Digital X-Rays

Digital radiographs, commonly known as radiographs, are a vital diagnostic & assessment tool for dentists. We offer modern digital radiographs at our practice, both for your convenience & for efficiency of treatment.

In the past, dental radiographs were captured using a film process similar to an analog photograph. With the advent of digital imaging, computerized radiography has become the dental industry standard. Digital radiographs require up to 90% less radiation than conventional film-type radiographs, which were already fairly low risk to begin with. Instead of using the traditional silver-oxide radiograph film, which must be developed & then fixed in caustic & environmentally damaging solutions, the new system takes pictures via a small electronic sensor.

What Is A Digital X-Ray?

X-rays, also known as radiographs, have long been part of preventive care in dentistry. X-rays are a form of electromagnetic radiation that is invisible to human eyes. When scientists first discovered evidence of these electromagnetic rays, they weren’t sure what they were, so they called them radiographs, & the name stuck.

X-rays can pass through the soft tissues of the face & mouth (lips, cheeks, etc.) but are absorbed by the hard material of teeth & bone. This allows the dentist to see potential oral health issues that may not be easily visible from the outside. X-rays are used primarily to find cavities, but dentists also use them to look at tooth roots, to evaluate the health of the bone surrounding the tooth, to assess possible periodontal (gum) disease problems, to analyze tooth & jaw positioning & to keep track of development in younger patients.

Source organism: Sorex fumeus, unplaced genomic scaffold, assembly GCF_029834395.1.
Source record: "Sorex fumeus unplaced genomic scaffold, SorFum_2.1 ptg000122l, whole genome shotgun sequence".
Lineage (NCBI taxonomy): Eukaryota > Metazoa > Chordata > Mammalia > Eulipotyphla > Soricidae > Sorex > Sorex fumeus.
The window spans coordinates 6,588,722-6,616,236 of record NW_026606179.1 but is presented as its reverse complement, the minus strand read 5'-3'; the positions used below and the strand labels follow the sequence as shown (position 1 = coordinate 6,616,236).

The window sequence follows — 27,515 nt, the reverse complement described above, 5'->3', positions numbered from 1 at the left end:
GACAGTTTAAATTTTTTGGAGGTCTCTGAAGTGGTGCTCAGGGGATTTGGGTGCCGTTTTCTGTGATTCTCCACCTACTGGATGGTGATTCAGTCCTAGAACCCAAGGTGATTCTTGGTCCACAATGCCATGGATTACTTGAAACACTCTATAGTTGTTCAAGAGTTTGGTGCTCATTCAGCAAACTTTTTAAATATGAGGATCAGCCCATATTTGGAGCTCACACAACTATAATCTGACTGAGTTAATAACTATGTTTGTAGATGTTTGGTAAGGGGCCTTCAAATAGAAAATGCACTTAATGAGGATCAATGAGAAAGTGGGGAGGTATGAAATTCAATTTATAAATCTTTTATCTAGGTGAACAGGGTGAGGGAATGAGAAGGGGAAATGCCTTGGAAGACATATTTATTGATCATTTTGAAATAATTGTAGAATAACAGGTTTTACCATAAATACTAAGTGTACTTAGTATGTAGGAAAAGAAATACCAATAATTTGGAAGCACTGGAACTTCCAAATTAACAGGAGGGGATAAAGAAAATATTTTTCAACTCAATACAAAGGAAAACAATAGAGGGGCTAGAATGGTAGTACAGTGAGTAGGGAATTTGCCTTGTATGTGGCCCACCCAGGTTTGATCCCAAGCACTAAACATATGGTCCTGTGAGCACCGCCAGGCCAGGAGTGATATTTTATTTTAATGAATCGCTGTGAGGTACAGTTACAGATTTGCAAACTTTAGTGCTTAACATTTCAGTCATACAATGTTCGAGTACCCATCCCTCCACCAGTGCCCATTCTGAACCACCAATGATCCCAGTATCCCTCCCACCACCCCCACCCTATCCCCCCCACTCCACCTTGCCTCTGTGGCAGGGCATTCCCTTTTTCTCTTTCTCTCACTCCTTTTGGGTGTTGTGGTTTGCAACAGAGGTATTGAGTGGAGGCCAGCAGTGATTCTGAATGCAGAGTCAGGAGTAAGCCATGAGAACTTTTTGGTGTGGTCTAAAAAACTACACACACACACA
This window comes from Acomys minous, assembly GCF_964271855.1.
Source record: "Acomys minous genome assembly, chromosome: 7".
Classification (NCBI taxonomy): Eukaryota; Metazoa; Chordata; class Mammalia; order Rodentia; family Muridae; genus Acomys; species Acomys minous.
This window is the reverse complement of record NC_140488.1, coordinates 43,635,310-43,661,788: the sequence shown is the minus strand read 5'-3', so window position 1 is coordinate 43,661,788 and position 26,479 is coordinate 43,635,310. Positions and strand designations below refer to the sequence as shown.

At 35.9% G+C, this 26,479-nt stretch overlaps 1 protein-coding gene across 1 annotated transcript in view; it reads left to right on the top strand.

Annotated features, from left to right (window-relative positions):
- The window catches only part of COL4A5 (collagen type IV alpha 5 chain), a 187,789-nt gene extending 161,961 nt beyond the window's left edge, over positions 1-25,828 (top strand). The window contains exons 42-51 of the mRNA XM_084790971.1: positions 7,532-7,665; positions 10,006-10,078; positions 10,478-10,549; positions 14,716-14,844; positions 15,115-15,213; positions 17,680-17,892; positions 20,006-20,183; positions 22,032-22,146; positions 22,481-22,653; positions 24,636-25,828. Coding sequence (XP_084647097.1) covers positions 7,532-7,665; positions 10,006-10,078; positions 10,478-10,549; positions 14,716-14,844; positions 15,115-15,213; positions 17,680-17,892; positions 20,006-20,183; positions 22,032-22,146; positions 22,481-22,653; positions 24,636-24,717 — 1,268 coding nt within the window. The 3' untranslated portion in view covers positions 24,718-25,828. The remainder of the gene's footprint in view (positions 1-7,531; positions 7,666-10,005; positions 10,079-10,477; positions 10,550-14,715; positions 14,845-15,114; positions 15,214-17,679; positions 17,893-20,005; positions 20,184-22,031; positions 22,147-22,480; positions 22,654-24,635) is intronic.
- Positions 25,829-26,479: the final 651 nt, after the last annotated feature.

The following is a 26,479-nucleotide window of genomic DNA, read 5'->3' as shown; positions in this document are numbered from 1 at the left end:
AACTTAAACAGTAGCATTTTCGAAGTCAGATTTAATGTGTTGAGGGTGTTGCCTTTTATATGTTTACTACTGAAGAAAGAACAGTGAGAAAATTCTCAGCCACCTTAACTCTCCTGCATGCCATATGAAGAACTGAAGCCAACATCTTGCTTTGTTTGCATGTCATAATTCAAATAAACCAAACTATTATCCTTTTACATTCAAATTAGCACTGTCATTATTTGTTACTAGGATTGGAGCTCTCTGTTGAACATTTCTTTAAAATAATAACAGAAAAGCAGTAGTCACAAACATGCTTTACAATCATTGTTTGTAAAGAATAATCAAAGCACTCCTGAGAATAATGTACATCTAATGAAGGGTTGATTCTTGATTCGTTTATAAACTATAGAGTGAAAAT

Type of Dental Digital X-Rays

While there are several types of dental radiographs (including periapical & full-mouth), the most common kind of dental radiographs are called bite-wing radiographs, based on the wing shape of the films that were once used. These radiographs are done while you’re in the dental chair & capture an image of several teeth at a time, roots included. A dental team member will place a sensor in a certain part of your mouth & ask you to bite down while they aim a tube-shaped device at your face. This is the radiograph emitter, which sends the radiographs through your tissues & onto the sensor in your mouth. No light or heat will come from the emitter. There is usually no discomfort associated with getting dental radiographs.

The Advantage of Modern Digital X-Rays

One other big advantage of modern digital radiographs over the old film type is the lack of a lag time between taking the radiographs & being able to examine them. The radiograph picture of the tooth can be instantaneously transmitted onto a monitor in the treatment room so we can see your teeth & surrounding structures while you’re still in the chair. The immediacy of digital radiographs allows the dentist to assess the health of your teeth & identify potential problems right away. The dentist can easily point out potential trouble spots to you, allowing you to see & understand your oral health condition as the dentist explains it. The digital files are also easy to share with any other dental professionals who might be involved in your care in the future.

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